Through the path I found so many detours toward subjects and themes I wouldn’t have thought twice about had I followed my own will and desires.

    Each time that I followed the unknown path while holding God strongly within my heart and mind I found more truth that I believed was the last stop shop for truth.

    Finally after all this time of self reflecting, connections, spiritual pursuits, and experience I’ve come to understand that God wasn’t any of these things. A mere reflection of sorts that existed first within me and everyone. Beyond the human persona. The Christ self. From that moment on everything that wasn’t me finally vanished.

    Does any of this connect to your post you may be wondering.
    It does.

    Family seems as if it was the core of what God was creating when it comes to everything. The spirit that infused everything that God created could have been love.

    When I think about the Goddesses and God’s from Greek mythology, I can’t help but wonder if the God’s & Goddesses were culminations of what the teachers, leaders, and rulers of that time wanted to become and utilized their lives to reflect such courageous desires.

    If looked at in that light one could easily see a comparison to Saints through history. Mythological humans that thwarted demons, healed, and created miracles through their daily acts of love, truth, peace, and joy.

    In all actuality there may be so many more similarities to the God’s and Goddesses of ancient times to saints, teachers, or good Samaritans that dwell throughout our history’s pages of time than we currently realize.

    Creation stories and flood stories are both told during a time when human frailty was at it’s height. It was a time when God had to be an unforgiving, unloving, and fearful God because that’s what they believed God was. At the same time through the stories that are told about the people of that era, their lives reflect similar behaviors with their own families and through their daily lives. People who hurt one another out of jealousy and revenge. One must wonder did the peoples own beliefs and perceptions distort their understanding of God? Did God ever want any of that?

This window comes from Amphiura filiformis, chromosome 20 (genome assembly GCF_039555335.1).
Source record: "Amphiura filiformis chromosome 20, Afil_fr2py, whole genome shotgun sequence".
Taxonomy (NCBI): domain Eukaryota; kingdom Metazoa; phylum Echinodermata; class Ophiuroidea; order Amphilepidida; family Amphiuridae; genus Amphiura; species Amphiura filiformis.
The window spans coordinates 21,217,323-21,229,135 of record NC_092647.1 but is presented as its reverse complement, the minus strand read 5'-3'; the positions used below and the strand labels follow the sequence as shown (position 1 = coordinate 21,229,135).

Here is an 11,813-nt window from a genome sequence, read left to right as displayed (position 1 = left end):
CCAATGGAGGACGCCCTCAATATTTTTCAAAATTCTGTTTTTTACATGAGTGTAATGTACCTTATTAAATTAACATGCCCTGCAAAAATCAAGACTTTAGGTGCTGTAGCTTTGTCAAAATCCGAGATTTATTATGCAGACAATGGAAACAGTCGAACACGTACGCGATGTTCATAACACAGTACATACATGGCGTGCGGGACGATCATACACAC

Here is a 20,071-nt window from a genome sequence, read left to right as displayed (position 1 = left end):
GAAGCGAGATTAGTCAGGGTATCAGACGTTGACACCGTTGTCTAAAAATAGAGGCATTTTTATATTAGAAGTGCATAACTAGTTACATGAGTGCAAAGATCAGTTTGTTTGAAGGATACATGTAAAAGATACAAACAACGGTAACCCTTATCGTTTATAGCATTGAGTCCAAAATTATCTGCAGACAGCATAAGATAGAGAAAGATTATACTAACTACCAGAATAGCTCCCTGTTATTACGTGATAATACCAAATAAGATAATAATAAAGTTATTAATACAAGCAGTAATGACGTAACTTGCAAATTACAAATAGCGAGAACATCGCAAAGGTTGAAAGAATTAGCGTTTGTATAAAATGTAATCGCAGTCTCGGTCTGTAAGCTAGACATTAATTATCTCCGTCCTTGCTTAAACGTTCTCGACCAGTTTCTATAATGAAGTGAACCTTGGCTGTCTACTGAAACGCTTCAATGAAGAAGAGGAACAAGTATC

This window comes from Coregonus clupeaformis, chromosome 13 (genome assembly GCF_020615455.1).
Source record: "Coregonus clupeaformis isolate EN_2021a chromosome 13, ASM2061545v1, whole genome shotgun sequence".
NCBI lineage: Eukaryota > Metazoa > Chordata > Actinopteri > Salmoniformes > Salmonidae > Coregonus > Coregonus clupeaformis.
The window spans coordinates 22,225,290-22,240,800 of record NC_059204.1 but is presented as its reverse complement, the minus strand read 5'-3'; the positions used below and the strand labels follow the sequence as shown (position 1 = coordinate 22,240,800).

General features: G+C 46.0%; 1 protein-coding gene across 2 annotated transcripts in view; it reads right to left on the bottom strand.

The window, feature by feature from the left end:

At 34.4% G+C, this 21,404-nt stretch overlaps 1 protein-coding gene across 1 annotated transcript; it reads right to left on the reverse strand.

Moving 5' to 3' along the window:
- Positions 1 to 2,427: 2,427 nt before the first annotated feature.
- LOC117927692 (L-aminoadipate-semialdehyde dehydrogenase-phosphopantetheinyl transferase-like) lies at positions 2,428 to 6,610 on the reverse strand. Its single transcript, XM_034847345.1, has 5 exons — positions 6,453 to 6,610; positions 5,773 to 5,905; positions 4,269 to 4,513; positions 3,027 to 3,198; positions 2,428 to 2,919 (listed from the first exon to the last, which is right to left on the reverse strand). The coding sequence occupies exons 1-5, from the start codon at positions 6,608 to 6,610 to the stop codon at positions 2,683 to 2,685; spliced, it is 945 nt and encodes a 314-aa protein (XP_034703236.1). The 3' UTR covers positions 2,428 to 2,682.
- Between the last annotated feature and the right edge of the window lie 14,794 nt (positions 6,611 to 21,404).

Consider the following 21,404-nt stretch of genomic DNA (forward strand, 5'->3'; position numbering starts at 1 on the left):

Some may not believe in God which is perfectly acceptable. And maybe all that God really exists as is the perfected human being stripped of all selfishness to the very core of what makes a human being exist as if they are more than a mere human. Love.

    Love can seem like a silly word, but when one meditates on the word your true self shows you just how powerful love really is. If we’re brave enough to follow through with seeing the true essence of love we’ll find ourselves transformed by the truth of it’s existence. There can be no other way with it.

    This, from what I’ve come to understand is the Christ self (Jung discusses this as well) that we all are eagerly seeking both unconsciously and consciously. Depending on the person and their focus.

    It’s beyond religion, beyond mythology, it’s beyond humanity, and spiritual doesn’t even come close to it’s life.

    I believe that through the layers of mythology, history, and religion we can find the true message that God has been trying to teach us throughout time. We can see that once we judge someone we are judging our family. If we hurt someone we’re hurting ourselves. If we inspire someone we’re inspiring that person to find their true self and to become their true self. If we give to others we find we receive vast amounts of appreciation for life.

    Basically we have faults and areas of our self that don’t fit the status quo expectations of society and that’s the perfect blessing in disguise living as the true self. Living life from our true self is living Godly and vice versa.

    Of course these are only my thoughts and opinions that I felt I should share.

    God Bless

    MirrorLiving

    • MirrorLiving,

      Thank you so much for your thoughtful reply! Trying to understand God really is an incredible search process. I lived for so long with the idea of God as an abstraction, but the search has led to so many other ways of thinking about God, so many other dimensions.

      I never dreamed my search would enable me to understand myself so much better, and I think that is part of what makes the search process so hard to understand for some people, because we find ourselves talking about both things at once. Then the question is, what is real and what is just a reflection of ourselves? Here we can see that Greek mythological figures were just that reflection, but like you said, the concept of family still lingers.

      I am continuing to find more books that are enabling me to process different aspects of all of this!

      I will look forward to your thoughts, as always, as we move forward in our efforts to share the concepts we are finding and the understanding we are acquiring!